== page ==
Verizon iPhone Review Roundup
The Verizon iPhone is officially available for preorder and the reviews are pouring in. So how does the iPhone 4 perform when on a different network? Let the group consensus decide.
Walt Mossberg, columnist for the tech site All Things Digital and a noted Apple fan, perhaps best summed up the feelings of almost all Verizon iPhone reviews.
"Bottom line: In my tests, the new Verizon version of the iPhone did much better at voice calling than the AT&T version, and offers some attractive benefits, like unlimited data and a wireless hot-spot capability," Mossberg said.
Of course, that's the short version. The sudden freedom of an iPhone that actually has a reliable connection caused other reviewers to wax a bit more poetic about the change.
"Switching from an AT&T iPhone to a Verizon iPhone is like finally being able to breathe clearly after years of battling allergies. People can hear you better, and you can hear them better. It's that simple. That's the key reason so many people have clung to Verizon while resisting the shiny allure of the iPhone," said Brian X. Chen in his review for Wired magazine.
Verizon iPhone reviewers universally reported very few — if any — dropped calls that plagued the AT&T iPhone. That doesn't mean it's perfect, though. For instance, Chen went on to say that despite the improvement in call quality, the Verizon iPhone "is not a superior media-consumption device."
Several reviewers took issue with the data speeds on the Verizon network. It's well-known that while Verizon is more reliable, AT&T is faster when it comes to data. Engadget's Joshua Topolsky revealed that the Verizon iPhone barely had half of the download and upload speeds of the AT&T iPhone in his area (speeds vary by location). Strangely, in some ways the speed difference didn't seem to matter.
"We'll admit that the Verizon speeds were more consistent, but the irrefutable fact is that AT&T's network is much, much faster, at least in our neck of the woods. Of course, how much that's going to affect you is based on a lot of factors, and in our day-to-day, there wasn't a noticeable sensation of the device being slower. That consistency in data rates actually may have helped in some situations," Topolsky said.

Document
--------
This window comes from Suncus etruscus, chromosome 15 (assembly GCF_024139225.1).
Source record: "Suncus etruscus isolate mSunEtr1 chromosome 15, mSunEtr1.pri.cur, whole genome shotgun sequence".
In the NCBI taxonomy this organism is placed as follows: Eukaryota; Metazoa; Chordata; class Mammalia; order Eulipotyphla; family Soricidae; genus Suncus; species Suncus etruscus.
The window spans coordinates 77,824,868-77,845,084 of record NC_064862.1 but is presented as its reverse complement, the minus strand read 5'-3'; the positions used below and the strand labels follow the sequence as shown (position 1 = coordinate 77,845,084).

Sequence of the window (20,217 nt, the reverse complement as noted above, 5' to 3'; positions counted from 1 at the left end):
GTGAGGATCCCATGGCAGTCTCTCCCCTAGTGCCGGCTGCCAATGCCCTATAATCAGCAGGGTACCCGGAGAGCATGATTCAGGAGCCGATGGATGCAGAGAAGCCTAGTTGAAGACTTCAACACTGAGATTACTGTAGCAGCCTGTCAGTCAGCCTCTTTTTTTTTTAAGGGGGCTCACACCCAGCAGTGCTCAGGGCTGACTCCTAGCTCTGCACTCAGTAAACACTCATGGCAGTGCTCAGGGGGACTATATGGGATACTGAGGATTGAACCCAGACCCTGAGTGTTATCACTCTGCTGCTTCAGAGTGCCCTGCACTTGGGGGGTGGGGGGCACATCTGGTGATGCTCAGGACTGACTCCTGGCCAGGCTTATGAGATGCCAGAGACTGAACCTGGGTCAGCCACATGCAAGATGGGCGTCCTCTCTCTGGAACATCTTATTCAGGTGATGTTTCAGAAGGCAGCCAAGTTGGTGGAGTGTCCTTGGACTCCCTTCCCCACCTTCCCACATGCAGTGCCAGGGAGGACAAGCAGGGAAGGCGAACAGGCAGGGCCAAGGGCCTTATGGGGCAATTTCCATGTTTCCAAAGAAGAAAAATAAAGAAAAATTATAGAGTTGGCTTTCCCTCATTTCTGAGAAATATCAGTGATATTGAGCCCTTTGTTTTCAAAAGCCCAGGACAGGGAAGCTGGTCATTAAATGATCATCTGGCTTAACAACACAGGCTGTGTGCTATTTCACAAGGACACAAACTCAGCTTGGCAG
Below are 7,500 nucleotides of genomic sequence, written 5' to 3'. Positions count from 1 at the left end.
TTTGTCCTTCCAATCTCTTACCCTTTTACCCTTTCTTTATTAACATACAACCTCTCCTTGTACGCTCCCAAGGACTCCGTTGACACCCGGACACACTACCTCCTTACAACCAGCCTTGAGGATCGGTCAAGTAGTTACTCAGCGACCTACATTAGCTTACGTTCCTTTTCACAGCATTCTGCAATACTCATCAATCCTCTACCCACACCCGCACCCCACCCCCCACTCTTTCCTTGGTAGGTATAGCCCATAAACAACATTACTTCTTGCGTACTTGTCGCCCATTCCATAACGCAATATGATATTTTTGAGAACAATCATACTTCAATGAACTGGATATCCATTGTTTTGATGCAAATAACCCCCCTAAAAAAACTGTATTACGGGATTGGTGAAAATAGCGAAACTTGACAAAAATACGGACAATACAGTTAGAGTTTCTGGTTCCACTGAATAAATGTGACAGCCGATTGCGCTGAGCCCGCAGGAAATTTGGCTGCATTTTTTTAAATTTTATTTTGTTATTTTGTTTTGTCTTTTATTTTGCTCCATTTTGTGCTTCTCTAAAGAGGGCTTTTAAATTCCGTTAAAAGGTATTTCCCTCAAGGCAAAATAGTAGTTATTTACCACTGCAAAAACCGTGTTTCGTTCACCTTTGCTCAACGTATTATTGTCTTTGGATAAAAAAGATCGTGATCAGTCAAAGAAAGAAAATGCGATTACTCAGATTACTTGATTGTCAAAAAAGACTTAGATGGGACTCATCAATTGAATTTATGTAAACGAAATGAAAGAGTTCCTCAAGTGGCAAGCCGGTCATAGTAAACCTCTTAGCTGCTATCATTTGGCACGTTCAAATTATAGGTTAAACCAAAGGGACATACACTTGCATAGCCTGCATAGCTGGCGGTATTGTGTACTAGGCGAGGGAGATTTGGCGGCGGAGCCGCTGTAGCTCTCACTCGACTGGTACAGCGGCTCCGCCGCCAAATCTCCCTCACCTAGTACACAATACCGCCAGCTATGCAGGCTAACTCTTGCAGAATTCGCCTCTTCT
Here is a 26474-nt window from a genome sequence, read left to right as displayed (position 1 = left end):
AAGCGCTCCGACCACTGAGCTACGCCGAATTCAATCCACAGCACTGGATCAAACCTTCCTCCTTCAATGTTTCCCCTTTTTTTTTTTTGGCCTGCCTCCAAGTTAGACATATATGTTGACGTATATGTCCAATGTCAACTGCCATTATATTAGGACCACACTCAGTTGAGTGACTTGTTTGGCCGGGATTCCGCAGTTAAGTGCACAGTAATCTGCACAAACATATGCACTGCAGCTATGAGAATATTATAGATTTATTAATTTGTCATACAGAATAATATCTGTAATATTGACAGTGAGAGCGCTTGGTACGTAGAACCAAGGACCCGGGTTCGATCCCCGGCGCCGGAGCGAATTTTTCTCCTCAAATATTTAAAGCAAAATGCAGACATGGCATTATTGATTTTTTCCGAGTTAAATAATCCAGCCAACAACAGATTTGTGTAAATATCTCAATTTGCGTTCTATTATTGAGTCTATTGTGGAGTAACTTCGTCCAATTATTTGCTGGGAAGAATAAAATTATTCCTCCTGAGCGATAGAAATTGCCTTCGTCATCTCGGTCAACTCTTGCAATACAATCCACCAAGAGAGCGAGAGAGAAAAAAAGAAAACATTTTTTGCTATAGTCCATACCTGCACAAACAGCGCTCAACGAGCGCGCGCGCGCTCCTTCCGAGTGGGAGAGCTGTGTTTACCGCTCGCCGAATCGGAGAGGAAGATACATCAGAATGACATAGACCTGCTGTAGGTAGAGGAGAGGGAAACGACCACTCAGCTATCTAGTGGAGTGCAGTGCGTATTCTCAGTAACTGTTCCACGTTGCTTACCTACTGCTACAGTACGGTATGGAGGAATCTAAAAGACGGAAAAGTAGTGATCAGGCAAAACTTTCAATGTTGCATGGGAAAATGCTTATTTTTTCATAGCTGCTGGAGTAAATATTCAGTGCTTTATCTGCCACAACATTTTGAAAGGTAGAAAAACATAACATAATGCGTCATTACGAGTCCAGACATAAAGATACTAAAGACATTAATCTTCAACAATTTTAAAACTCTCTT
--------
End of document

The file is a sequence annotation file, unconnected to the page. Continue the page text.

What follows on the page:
And the New York Times' technology reviewer, David Pogue, also pointed out that the iPhone may just ruin Verizon's reliable reputation.
"If surveys are any indication, Verizon can expect an enormous stampede of new iPhone customers. Last time this happened - to AT&T - the weight of all those bandwidth-sucking iPhones swamped the network, causing interruptions that persist to this day. The same thing might happen to Verizon," Pogue said.
John Gruber, of the blog Daring Fireball, also brought up the limitations of the Verizon CDMA network that doesn't allow simultaneous data and voice transmission.
"CDMA's limitation only works one way: when you are on a call, you can't use data. But when you are using data, calls come through. If you decline the call, data continues, almost uninterrupted. When you're using the hotspot feature, if you accept a call, Wi-Fi clients receive no data for the duration of the call, but the Wi-Fi connection is not dropped. As soon as the call is ended, data resumes. I haven't run into a problem with this once in the week I've had the phone," Gruber reported.
But there are plenty of other things to be excited about. Rich Jaroslovsky at Bloomberg praised the new hotspot feature, saying Wi-Fi to multiple devices is much easier and more convenient than previous tethering options.
And MG Siegler, of TechCrunch, pointed out something few other reviewers thought of: The new Verizon iPhone doesn't seem susceptible to the infamous death grip .
"Try as I might, using the 'death grip' and every other grip I can actually do, I can no longer reproduce the same attenuation problem that the previous iPhone 4 model had. I death grip the thing, and no bars drop. More importantly, calls don't drop and data doesn't stop. Again, Apple won't comment, but problem, apparently, solved," Siegler said.
Despite having a few flaws, the benefits seem to have outweighed them in the eyes of reviewers. "It was worth the wait," said Laptop magazine's Mark Spoonauer, and Edward C. Baig at USA Today called it a "slam-dunk."
So by all accounts, it's a big success for Verizon and Apple.
And yet, the Verizon iPhone's true competition isn't really the AT&T iPhone 4, it's the handsets that are coming soon. Several reviewers pointed out that despite the Verizon iPhone's obvious advantages, it might not be smart to get one when we're close to an iPhone 5 announcement this summer .
Spoonauer also wrote in Laptop magazine that the iPhone 4, regardless of carrier network, might look a little outdated when 4G phones start rolling out in the next few months.
"Some may prefer the larger screen and unique perks such as HDMI on the Droid X, but the iPhone 4 won't face real competition until 4G phones—such as the HTC Thunderbolt and dual-core Motorola Droid Bionic—start rolling out for Verizon. Others may want to hold out until the summer to see if Apple launches the iPhone 5 for Verizon at the same time as AT&T," Spoonauer said.
Meaning that, just as it always has, today's big thing will eventually be yesterday's obsolete paperweight. And yes, that even applies to the amazing Verizon iPhone 4.